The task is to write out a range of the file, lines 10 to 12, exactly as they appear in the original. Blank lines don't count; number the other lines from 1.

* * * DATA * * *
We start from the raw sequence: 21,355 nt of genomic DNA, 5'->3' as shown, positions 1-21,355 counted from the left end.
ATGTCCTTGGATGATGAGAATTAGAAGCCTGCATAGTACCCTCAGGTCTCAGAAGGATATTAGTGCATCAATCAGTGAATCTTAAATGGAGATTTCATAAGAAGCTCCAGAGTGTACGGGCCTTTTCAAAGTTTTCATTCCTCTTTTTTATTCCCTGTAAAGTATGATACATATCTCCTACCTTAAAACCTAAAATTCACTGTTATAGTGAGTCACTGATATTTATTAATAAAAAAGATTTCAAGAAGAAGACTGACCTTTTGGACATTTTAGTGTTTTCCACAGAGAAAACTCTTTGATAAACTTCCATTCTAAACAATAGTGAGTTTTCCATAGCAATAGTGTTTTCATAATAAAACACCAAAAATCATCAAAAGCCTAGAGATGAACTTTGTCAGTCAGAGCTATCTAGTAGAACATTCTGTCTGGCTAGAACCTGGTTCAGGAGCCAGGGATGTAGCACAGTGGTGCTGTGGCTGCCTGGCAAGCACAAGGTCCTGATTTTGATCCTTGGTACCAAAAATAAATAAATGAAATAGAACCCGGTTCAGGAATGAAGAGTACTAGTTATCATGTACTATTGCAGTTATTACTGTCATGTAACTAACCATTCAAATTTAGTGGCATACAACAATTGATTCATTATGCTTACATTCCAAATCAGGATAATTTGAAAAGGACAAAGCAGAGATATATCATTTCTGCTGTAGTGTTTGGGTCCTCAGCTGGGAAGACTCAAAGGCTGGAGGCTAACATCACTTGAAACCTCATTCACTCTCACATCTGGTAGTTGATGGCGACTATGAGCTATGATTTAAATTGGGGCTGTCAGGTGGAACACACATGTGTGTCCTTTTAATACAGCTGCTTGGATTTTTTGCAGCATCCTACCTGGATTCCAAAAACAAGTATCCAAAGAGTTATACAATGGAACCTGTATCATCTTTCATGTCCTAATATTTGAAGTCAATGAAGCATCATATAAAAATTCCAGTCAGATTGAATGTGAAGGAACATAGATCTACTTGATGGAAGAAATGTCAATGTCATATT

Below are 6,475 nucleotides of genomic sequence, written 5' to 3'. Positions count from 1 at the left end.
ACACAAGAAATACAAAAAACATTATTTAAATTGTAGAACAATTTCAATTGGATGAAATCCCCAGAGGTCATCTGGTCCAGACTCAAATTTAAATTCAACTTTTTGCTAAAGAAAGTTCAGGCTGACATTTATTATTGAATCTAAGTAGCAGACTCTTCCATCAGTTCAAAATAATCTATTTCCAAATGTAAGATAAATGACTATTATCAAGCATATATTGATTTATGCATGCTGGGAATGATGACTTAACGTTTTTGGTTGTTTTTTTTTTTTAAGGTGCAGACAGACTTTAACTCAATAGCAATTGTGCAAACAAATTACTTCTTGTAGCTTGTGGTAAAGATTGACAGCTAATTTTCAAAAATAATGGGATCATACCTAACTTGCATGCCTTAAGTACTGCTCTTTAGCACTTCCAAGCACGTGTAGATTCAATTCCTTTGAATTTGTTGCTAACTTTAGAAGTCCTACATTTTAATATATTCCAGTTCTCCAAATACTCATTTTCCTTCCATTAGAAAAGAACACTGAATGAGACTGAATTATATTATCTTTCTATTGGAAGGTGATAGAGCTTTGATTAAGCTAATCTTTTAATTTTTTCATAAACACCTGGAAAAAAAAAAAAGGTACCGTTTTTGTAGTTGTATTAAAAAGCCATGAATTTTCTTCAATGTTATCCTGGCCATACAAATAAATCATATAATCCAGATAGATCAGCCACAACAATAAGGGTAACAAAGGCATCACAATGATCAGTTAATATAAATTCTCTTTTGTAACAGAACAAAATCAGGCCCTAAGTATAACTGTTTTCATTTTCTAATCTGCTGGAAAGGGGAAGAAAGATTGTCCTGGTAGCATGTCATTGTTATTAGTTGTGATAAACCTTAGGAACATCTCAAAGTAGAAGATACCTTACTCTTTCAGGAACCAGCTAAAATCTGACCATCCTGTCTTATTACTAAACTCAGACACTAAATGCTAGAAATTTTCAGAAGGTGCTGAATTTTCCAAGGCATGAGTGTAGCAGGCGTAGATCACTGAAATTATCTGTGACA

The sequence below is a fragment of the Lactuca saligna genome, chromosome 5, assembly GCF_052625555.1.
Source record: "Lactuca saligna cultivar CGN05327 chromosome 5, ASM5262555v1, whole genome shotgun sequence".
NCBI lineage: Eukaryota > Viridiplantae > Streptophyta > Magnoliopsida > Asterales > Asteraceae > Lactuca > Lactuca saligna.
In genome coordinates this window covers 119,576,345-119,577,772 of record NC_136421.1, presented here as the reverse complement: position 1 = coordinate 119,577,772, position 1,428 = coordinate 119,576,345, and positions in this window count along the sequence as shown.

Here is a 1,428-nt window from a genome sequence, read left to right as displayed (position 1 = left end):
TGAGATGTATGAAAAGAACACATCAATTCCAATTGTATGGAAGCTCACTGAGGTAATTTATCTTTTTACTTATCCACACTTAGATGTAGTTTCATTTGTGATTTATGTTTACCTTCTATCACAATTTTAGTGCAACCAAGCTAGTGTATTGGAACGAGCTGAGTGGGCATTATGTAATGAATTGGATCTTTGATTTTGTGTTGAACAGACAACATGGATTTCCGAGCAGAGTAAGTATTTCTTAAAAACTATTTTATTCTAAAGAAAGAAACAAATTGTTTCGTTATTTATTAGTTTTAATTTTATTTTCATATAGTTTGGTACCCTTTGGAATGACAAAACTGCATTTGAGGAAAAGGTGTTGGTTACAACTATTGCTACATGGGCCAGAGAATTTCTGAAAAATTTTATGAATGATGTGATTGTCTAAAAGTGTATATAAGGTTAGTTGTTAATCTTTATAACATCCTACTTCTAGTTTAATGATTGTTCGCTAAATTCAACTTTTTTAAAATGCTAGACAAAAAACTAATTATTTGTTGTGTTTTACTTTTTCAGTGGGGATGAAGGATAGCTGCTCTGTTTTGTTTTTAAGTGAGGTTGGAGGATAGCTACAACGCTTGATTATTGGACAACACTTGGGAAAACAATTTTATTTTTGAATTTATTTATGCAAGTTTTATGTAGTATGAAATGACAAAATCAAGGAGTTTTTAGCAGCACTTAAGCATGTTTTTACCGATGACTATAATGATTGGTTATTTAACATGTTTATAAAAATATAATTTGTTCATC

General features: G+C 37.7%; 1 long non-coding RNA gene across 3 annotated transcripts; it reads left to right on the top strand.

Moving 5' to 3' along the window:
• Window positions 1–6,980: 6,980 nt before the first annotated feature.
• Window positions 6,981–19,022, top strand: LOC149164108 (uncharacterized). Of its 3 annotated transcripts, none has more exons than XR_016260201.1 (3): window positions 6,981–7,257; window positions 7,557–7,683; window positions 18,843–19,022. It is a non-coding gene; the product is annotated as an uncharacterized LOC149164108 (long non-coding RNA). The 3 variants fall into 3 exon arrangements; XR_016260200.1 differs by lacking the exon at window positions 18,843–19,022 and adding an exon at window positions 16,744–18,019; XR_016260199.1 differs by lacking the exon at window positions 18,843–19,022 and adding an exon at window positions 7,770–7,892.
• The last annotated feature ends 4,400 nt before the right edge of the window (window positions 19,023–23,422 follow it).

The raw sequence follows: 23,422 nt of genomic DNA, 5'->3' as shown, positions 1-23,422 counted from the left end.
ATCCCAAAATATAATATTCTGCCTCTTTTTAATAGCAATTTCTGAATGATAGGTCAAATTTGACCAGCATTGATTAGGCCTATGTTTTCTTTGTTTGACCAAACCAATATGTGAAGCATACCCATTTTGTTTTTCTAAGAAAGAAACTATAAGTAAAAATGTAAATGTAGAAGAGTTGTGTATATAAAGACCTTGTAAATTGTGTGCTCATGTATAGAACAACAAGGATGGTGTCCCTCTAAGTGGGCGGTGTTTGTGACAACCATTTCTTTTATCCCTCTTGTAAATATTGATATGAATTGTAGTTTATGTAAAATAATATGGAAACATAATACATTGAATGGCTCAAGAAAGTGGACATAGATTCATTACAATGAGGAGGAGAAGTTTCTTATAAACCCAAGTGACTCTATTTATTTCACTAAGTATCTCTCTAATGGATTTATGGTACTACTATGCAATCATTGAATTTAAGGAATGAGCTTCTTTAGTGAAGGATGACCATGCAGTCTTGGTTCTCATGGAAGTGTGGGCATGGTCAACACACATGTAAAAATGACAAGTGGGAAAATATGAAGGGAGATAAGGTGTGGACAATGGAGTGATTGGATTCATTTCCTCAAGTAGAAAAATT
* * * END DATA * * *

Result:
TGAGATGTATGAAAAGAACACATCAATTCCAATTGTATGGAAGCTCACTGAGGTAATTTATCTTTTTACTTATCCACACTTAGATGTAGTTTCATTTGTGATTTATGTTTACCTTCTATCACAATTTTAGTGCAACCAAGCTAGTGTATTGGAACGAGCTGAGTGGGCATTATGTAATGAATTGGATCTTTGATTTTGTGTTGAACAGACAACATGGATTTCCGAGCAGAGTAAGTATTTCTTAAAAACTATTTTATTCTAAAGAAAGAAACAAATTGTTTCGTTATTTATTAGTTTTAATTTTATTTTCATATAGTTTGGTACCCTTTGGAATGACAAAACTGCATTTGAGGAAAAGGTGTTGGTTACAACTATTGCTACATGGGCCAGAGAATTTCTGAAAAATTTTATGAATGATGTGATTGTCTAAAAGTGTATATAAGGTTAGTTGTTAATCTTTATAACATCCTACTTCTAGTTTAATGATTGTTCGCTAAATTCAACTTTTTTAAAATGCTAGACAAAAAACTAATTATTTGTTGTGTTTTACTTTTTCAGTGGGGATGAAGGATAGCTGCTCTGTTTTGTTTTTAAGTGAGGTTGGAGGATAGCTACAACGCTTGATTATTGGACAACACTTGGGAAAACAATTTTATTTTTGAATTTATTTATGCAAGTTTTATGTAGTATGAAATGACAAAATCAAGGAGTTTTTAGCAGCACTTAAGCATGTTTTTACCGATGACTATAATGATTGGTTATTTAACATGTTTATAAAAATATAATTTGTTCATC

General features: G+C 37.7%; 1 long non-coding RNA gene across 3 annotated transcripts; it reads left to right on the top strand.

Moving 5' to 3' along the window: